To those saving their pennies, I regret to inform you that The Curious Incident of the Dog in the Night-Time is every bit as good as it’s cracked up to be. If you were lucky enough to catch the 2012 screening in the National Theatre Live series, featuring the original London cast on the original “profile” stage configuration (audience on either side of a wide, end-to-end playing space), you had the total experience as much as you can, short of in-person attendance, and I won’t minimize the ride—I love NTLive; it’s not merely “the next best thing to being there,” it’s being there differently—but if the broadcast got past you then, yes, yes indeed, you’re going to be coughing up some Broadway bucks. Because TCIOTDITNT is one of those singular stage works so totally unlike anything else that it leaves a lifelong impression even as it’s in progress. You may need to attend anyway, just to see how the production has been ingeniously reconfigured to work in a proscenium space; far from looking like an adjustment or an accommodation, it looks like it was born there.
Simon Stephens’ play, based on the novel by Mark Haddon, has as its main character 15 year old Christopher Boone (Alex Sharp; Taylor Trensch at matinees). He sees himself as a “mathematician with some behavioral difficulties,” and though his condition is never further specified, one can extrapolate extreme Asperger’s, high-functioning autism and the like. Christopher needs things in order, doesn’t like being touched (except by pets), and is highly agitated when schedules are thrown off or important questions go unanswered. It is one such question that kicks off his story: Who killed the neighbor’s dog, Wellington, with a pitchfork? His obsession with deducting the answer like his beloved Sherlock Holmes, shakes loose far more information than he bargained for, leading to further incongruities, these about his own life, and has him, as a result, having to step outside of the box of routine and safe-at-home in order to learn the complete truth and put things aright. Wanting to avoid spoilers to those who don’t know the story, I’ll add only that other key roles are played by Francesca Faridany, Ian Barford and Enid Graham.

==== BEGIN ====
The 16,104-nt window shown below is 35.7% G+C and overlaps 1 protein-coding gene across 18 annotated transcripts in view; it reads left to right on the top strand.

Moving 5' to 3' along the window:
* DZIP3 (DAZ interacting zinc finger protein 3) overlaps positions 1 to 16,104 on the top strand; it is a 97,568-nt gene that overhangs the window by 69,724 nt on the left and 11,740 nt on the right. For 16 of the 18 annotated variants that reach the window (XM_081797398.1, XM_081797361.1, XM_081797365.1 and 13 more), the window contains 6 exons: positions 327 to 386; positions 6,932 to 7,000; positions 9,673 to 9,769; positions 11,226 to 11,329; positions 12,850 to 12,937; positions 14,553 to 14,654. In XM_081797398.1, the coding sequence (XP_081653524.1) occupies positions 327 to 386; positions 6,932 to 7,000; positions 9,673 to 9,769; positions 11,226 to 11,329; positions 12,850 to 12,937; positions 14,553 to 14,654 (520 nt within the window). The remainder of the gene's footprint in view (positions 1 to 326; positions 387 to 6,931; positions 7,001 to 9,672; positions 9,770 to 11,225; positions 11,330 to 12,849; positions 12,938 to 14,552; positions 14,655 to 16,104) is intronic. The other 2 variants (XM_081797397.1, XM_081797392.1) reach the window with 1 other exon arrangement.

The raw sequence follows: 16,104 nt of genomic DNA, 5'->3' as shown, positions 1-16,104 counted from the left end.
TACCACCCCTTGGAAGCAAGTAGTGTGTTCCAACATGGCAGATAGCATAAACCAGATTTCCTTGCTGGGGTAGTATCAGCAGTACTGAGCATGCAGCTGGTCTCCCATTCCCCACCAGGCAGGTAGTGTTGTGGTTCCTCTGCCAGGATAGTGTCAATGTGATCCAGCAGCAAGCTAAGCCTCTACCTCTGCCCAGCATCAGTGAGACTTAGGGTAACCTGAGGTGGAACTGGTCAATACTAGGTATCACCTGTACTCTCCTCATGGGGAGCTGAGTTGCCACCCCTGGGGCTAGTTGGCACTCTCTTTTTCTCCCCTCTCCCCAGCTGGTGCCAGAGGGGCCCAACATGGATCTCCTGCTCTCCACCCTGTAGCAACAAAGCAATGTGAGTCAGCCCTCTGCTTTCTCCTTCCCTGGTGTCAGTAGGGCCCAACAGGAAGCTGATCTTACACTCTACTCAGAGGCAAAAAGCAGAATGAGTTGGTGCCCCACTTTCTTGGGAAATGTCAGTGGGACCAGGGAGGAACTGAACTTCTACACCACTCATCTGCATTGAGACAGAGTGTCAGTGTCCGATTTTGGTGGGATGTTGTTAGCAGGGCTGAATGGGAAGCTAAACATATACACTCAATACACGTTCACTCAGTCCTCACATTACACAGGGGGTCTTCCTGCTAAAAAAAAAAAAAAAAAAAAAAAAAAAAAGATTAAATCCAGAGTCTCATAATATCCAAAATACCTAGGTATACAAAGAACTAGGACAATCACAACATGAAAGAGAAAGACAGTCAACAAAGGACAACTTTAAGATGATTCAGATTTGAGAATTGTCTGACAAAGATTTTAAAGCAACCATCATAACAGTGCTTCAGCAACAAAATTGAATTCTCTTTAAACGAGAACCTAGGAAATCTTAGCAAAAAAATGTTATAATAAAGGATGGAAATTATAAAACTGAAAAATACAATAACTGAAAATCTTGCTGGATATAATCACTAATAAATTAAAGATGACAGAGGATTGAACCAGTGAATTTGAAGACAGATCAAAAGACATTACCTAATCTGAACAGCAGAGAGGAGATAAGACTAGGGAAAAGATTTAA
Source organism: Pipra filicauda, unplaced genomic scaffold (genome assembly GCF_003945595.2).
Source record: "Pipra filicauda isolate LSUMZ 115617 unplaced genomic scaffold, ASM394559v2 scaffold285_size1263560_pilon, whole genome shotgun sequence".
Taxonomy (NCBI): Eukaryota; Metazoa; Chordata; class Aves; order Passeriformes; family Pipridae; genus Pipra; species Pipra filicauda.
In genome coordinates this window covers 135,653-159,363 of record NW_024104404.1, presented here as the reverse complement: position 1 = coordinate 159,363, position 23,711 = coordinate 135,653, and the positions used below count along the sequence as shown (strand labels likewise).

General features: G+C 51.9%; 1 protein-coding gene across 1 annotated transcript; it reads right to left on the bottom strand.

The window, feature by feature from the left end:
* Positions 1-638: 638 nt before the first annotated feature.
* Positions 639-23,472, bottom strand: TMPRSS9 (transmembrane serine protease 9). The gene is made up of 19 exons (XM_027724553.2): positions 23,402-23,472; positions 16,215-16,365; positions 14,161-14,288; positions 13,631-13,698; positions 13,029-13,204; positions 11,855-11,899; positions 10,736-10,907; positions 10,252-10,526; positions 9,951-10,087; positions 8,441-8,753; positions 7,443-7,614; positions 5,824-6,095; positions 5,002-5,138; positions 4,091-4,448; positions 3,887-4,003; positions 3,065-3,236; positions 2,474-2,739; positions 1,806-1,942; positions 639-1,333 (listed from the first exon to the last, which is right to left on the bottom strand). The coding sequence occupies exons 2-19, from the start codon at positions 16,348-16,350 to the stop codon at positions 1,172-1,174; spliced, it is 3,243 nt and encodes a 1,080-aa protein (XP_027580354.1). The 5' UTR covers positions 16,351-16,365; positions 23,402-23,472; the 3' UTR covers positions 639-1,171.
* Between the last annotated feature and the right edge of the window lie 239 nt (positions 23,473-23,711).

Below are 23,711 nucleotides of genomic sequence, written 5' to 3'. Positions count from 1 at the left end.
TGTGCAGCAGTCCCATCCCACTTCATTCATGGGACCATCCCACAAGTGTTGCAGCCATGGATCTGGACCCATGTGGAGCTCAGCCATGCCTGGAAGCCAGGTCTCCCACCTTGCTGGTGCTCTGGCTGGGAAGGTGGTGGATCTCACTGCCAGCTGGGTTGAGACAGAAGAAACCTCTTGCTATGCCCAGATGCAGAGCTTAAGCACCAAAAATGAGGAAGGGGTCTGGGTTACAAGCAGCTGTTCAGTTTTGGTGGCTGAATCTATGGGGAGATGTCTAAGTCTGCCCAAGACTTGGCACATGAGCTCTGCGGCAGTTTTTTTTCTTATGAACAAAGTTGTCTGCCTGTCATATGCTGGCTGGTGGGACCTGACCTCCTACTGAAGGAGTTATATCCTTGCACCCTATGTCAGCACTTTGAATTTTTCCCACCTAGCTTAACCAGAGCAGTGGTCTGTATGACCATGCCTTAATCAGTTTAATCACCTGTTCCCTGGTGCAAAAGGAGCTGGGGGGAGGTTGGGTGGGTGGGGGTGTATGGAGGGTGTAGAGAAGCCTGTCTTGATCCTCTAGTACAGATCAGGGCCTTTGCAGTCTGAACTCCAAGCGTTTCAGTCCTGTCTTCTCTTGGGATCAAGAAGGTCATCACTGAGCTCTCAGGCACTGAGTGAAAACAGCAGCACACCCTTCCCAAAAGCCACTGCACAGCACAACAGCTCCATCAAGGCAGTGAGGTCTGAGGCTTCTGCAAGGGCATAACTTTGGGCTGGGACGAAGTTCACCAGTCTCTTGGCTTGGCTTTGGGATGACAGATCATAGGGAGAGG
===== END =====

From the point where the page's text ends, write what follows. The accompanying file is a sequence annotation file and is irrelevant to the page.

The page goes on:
The stage set (Bunny Christie) is a black box space, with hidden steps and levels and compartments, permeated by a CGI grid, which can be stabilized or disrupted—a constant visual representation of the world as Christopher knows it and learns to navigate it, a brilliant use of metaphor that takes us into the mind of one forced to view the world from an abstracted perspective.
A moving and suspenseful script, it is directed with slammin’ assurance by Marianne Elliott, and acted by an American cast every bit the equal of their UK predecessors.
Descriptions don’t really do productions like this justice, because when the conflation of literal narrative and poetic presentation is delivered at this level, you’re getting the best of what can only be achieved in a theatrical environment—talk about high functioning within restrictions. So go and see for yourself.
And pay attention.
You will be given implicit instructions,
No matter how “over” it seems, don’t leave after the curtain call.
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